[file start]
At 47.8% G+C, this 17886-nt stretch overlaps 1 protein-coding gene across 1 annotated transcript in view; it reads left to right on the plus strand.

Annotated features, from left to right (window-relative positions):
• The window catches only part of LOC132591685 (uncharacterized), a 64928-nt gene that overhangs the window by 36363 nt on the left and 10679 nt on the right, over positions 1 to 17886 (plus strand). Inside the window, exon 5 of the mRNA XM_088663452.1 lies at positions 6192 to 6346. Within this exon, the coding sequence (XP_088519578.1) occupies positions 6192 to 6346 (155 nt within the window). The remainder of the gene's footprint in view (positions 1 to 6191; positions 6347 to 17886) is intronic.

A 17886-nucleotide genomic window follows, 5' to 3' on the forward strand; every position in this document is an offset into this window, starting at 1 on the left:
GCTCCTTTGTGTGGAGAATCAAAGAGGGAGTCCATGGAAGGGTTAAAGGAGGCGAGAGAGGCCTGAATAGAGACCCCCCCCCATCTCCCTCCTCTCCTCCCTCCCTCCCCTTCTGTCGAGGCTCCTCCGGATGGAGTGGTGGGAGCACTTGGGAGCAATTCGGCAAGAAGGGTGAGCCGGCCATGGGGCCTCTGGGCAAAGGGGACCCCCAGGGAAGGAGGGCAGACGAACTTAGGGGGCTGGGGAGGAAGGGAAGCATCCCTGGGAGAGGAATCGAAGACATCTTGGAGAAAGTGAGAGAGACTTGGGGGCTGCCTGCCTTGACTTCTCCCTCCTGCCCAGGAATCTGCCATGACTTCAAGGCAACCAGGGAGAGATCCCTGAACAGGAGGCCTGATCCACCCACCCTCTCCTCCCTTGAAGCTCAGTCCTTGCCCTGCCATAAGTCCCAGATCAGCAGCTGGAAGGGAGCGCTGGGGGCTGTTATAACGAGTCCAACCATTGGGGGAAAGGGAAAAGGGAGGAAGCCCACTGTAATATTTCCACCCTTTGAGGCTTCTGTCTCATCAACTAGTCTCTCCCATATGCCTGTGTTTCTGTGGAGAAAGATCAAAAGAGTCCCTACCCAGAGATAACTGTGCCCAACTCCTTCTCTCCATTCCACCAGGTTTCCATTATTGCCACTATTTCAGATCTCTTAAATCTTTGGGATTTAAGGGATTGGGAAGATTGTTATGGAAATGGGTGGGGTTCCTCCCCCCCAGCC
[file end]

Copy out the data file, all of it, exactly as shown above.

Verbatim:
At 47.8% G+C, this 17886-nt stretch overlaps 1 protein-coding gene across 1 annotated transcript in view; it reads left to right on the plus strand.

Annotated features, from left to right (window-relative positions):
• The window catches only part of LOC132591685 (uncharacterized), a 64928-nt gene that overhangs the window by 36363 nt on the left and 10679 nt on the right, over positions 1 to 17886 (plus strand). Inside the window, exon 5 of the mRNA XM_088663452.1 lies at positions 6192 to 6346. Within this exon, the coding sequence (XP_088519578.1) occupies positions 6192 to 6346 (155 nt within the window). The remainder of the gene's footprint in view (positions 1 to 6191; positions 6347 to 17886) is intronic.

A 17886-nucleotide genomic window follows, 5' to 3' on the forward strand; every position in this document is an offset into this window, starting at 1 on the left:
GCTCCTTTGTGTGGAGAATCAAAGAGGGAGTCCATGGAAGGGTTAAAGGAGGCGAGAGAGGCCTGAATAGAGACCCCCCCCCATCTCCCTCCTCTCCTCCCTCCCTCCCCTTCTGTCGAGGCTCCTCCGGATGGAGTGGTGGGAGCACTTGGGAGCAATTCGGCAAGAAGGGTGAGCCGGCCATGGGGCCTCTGGGCAAAGGGGACCCCCAGGGAAGGAGGGCAGACGAACTTAGGGGGCTGGGGAGGAAGGGAAGCATCCCTGGGAGAGGAATCGAAGACATCTTGGAGAAAGTGAGAGAGACTTGGGGGCTGCCTGCCTTGACTTCTCCCTCCTGCCCAGGAATCTGCCATGACTTCAAGGCAACCAGGGAGAGATCCCTGAACAGGAGGCCTGATCCACCCACCCTCTCCTCCCTTGAAGCTCAGTCCTTGCCCTGCCATAAGTCCCAGATCAGCAGCTGGAAGGGAGCGCTGGGGGCTGTTATAACGAGTCCAACCATTGGGGGAAAGGGAAAAGGGAGGAAGCCCACTGTAATATTTCCACCCTTTGAGGCTTCTGTCTCATCAACTAGTCTCTCCCATATGCCTGTGTTTCTGTGGAGAAAGATCAAAAGAGTCCCTACCCAGAGATAACTGTGCCCAACTCCTTCTCTCCATTCCACCAGGTTTCCATTATTGCCACTATTTCAGATCTCTTAAATCTTTGGGATTTAAGGGATTGGGAAGATTGTTATGGAAATGGGTGGGGTTCCTCCCCCCCAGCC